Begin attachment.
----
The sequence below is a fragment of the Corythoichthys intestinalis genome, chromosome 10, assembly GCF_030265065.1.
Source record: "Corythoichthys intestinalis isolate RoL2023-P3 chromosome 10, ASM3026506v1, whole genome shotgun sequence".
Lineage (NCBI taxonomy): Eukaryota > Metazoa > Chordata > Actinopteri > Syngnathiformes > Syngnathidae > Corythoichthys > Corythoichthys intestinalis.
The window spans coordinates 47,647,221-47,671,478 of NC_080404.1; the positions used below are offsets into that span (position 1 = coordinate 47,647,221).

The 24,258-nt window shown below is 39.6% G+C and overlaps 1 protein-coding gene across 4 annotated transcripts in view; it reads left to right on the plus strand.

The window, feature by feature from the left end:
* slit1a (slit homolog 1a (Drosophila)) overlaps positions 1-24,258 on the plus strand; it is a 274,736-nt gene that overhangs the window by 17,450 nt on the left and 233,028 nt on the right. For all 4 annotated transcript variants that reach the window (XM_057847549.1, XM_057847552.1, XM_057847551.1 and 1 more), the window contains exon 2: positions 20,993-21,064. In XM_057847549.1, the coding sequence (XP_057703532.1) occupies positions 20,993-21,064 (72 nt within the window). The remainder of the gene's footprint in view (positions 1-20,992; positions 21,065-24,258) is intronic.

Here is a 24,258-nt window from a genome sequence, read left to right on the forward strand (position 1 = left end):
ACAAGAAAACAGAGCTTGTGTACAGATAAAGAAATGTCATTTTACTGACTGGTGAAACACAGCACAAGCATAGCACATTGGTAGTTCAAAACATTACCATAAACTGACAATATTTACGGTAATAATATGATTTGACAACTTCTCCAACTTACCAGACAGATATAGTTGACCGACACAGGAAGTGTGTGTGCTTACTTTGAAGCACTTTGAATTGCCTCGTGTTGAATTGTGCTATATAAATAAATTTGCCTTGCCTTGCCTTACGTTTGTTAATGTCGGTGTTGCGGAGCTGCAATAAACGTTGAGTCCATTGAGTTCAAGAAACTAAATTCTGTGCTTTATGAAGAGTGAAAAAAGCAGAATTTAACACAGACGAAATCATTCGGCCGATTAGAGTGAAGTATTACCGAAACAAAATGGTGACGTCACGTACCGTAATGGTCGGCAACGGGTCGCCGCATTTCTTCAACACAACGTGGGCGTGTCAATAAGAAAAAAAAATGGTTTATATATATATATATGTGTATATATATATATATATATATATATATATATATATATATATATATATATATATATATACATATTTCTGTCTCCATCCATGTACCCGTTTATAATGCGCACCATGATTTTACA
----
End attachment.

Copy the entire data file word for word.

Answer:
The sequence below is a fragment of the Corythoichthys intestinalis genome, chromosome 10, assembly GCF_030265065.1.
Source record: "Corythoichthys intestinalis isolate RoL2023-P3 chromosome 10, ASM3026506v1, whole genome shotgun sequence".
Lineage (NCBI taxonomy): Eukaryota > Metazoa > Chordata > Actinopteri > Syngnathiformes > Syngnathidae > Corythoichthys > Corythoichthys intestinalis.
The window spans coordinates 47,647,221-47,671,478 of NC_080404.1; the positions used below are offsets into that span (position 1 = coordinate 47,647,221).

The 24,258-nt window shown below is 39.6% G+C and overlaps 1 protein-coding gene across 4 annotated transcripts in view; it reads left to right on the plus strand.

The window, feature by feature from the left end:
* slit1a (slit homolog 1a (Drosophila)) overlaps positions 1-24,258 on the plus strand; it is a 274,736-nt gene that overhangs the window by 17,450 nt on the left and 233,028 nt on the right. For all 4 annotated transcript variants that reach the window (XM_057847549.1, XM_057847552.1, XM_057847551.1 and 1 more), the window contains exon 2: positions 20,993-21,064. In XM_057847549.1, the coding sequence (XP_057703532.1) occupies positions 20,993-21,064 (72 nt within the window). The remainder of the gene's footprint in view (positions 1-20,992; positions 21,065-24,258) is intronic.

Here is a 24,258-nt window from a genome sequence, read left to right on the forward strand (position 1 = left end):
ACAAGAAAACAGAGCTTGTGTACAGATAAAGAAATGTCATTTTACTGACTGGTGAAACACAGCACAAGCATAGCACATTGGTAGTTCAAAACATTACCATAAACTGACAATATTTACGGTAATAATATGATTTGACAACTTCTCCAACTTACCAGACAGATATAGTTGACCGACACAGGAAGTGTGTGTGCTTACTTTGAAGCACTTTGAATTGCCTCGTGTTGAATTGTGCTATATAAATAAATTTGCCTTGCCTTGCCTTACGTTTGTTAATGTCGGTGTTGCGGAGCTGCAATAAACGTTGAGTCCATTGAGTTCAAGAAACTAAATTCTGTGCTTTATGAAGAGTGAAAAAAGCAGAATTTAACACAGACGAAATCATTCGGCCGATTAGAGTGAAGTATTACCGAAACAAAATGGTGACGTCACGTACCGTAATGGTCGGCAACGGGTCGCCGCATTTCTTCAACACAACGTGGGCGTGTCAATAAGAAAAAAAAATGGTTTATATATATATATATGTGTATATATATATATATATATATATATATATATATATATATATATATATATATATATATACATATTTCTGTCTCCATCCATGTACCCGTTTATAATGCGCACCATGATTTTACA